In a digital telephone, only two possible voltages — or some other discrete number of possible voltages, such as 8 or 256 — pass down the wire. The information lies not in the voltages themselves but in the patterning of the discrete levels. This is called Pulse Code Modulation. The actual voltage at any one time will seldom be exactly equal to any of the eight, say, nominal values, but the receiving apparatus will round it off to the nearest of the designated voltages, so that what emerges at the other end of the line is well-nigh perfect even if the transmission along the line is poor. All you have to do is set the discrete levels far enough apart so that random fluctuations can never be misinterpreted by the receiving instrument as the wrong level. This is the great virtue of digital codes, and it is why audio and video systems — and information technology generally — are increasingly going digital. Computers, of course, use digital codes for everything they do. For reasons of convenience, it is a binary code — that is, it has only two levels of voltage instead of 8 or 256.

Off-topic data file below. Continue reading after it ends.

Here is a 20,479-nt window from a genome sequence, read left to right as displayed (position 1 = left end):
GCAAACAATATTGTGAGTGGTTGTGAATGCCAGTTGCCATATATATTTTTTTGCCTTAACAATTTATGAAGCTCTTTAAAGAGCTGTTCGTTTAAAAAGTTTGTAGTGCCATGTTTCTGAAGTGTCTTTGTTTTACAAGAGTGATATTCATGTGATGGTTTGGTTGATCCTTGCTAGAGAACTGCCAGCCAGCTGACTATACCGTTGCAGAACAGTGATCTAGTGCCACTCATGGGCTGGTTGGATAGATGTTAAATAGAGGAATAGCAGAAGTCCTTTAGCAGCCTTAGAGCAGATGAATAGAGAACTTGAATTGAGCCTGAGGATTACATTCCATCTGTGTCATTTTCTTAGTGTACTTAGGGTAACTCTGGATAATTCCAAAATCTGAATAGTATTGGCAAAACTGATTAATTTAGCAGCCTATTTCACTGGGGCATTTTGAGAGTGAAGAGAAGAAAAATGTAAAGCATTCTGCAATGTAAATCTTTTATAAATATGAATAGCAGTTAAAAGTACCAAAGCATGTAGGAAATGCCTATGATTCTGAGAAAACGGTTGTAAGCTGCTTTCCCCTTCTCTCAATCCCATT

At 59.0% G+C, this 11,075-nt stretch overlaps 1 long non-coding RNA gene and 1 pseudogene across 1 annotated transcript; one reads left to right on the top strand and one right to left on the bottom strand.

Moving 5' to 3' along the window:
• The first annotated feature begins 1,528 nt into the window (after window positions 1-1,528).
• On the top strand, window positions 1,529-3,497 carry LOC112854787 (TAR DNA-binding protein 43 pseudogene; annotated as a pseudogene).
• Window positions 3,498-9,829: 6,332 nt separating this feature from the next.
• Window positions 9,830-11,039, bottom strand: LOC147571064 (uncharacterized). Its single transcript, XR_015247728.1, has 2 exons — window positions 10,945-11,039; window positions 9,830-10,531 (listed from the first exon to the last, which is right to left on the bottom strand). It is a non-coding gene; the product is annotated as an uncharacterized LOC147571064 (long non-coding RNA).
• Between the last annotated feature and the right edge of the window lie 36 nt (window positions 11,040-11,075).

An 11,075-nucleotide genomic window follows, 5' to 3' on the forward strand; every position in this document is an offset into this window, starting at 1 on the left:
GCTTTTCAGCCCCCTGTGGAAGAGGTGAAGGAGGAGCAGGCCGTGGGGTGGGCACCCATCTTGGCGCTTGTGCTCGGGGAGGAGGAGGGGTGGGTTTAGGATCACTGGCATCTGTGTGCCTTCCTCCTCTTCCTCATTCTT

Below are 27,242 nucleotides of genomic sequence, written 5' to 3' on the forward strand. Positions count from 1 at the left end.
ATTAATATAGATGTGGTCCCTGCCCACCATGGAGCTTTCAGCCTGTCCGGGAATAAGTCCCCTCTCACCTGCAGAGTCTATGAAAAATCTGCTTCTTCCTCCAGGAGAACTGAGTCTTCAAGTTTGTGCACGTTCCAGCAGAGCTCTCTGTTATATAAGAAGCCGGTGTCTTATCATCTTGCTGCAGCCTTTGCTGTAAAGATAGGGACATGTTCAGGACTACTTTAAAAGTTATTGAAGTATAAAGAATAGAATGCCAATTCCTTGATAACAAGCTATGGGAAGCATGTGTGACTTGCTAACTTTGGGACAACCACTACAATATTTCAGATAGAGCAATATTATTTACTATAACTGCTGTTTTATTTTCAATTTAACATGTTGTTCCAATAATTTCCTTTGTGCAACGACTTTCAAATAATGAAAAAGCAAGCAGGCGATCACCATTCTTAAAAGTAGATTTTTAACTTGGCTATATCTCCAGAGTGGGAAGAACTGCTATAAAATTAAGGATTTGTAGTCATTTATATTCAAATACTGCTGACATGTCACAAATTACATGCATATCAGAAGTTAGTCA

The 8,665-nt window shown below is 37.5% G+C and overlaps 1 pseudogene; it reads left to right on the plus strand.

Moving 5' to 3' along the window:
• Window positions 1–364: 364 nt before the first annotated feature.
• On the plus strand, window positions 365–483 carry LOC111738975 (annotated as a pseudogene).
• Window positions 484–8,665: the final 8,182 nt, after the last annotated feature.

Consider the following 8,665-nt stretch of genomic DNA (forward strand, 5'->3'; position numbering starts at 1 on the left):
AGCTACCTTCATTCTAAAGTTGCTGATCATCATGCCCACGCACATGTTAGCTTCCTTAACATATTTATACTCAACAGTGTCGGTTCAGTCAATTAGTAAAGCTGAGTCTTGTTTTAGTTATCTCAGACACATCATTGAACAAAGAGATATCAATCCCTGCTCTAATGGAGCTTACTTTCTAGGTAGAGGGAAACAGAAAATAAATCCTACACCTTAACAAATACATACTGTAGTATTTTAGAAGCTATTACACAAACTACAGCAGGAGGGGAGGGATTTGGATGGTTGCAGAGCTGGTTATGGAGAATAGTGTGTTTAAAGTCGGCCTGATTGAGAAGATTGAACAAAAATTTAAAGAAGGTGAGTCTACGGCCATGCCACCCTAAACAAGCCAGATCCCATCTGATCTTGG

Even in a digital telephone, the sounds entering the  {14}  mouthpiece and leaving the earpiece are still analog fluctuations in air pressure. It is the information traveling from exchange to exchange that is digital. Some kind of code has to be set up to translate analog values, microsecond by microsecond, into sequences of discrete pulses — digitally coded numbers. When you plead with your lover over the telephone, every nuance, every catch in the voice, every passionate sigh and yearning timbre is carried along the wire solely in the form of numbers. You can be moved to tears by numbers — provided they are encoded and decoded fast enough. Modern electronic switching gear is so fast that the line's time can be divided into slices, rather as a chess master may divide his time among twenty games in rotation. By this means, thousands of conversations can be slotted into the same telephone line, apparently simultaneously yet electronically segregated without interference. A trunk data line — many of them nowadays are not wires at all but radio beams, either transmitted directly from hilltop to hilltop or bounced off satellites — is a massive river of digits. But because of this ingenious electronic segregation, it is thousands of digital rivers, which share the same banks only in a superficial sense — like red squirrels and gray, who share the same trees but never intermingle their genes.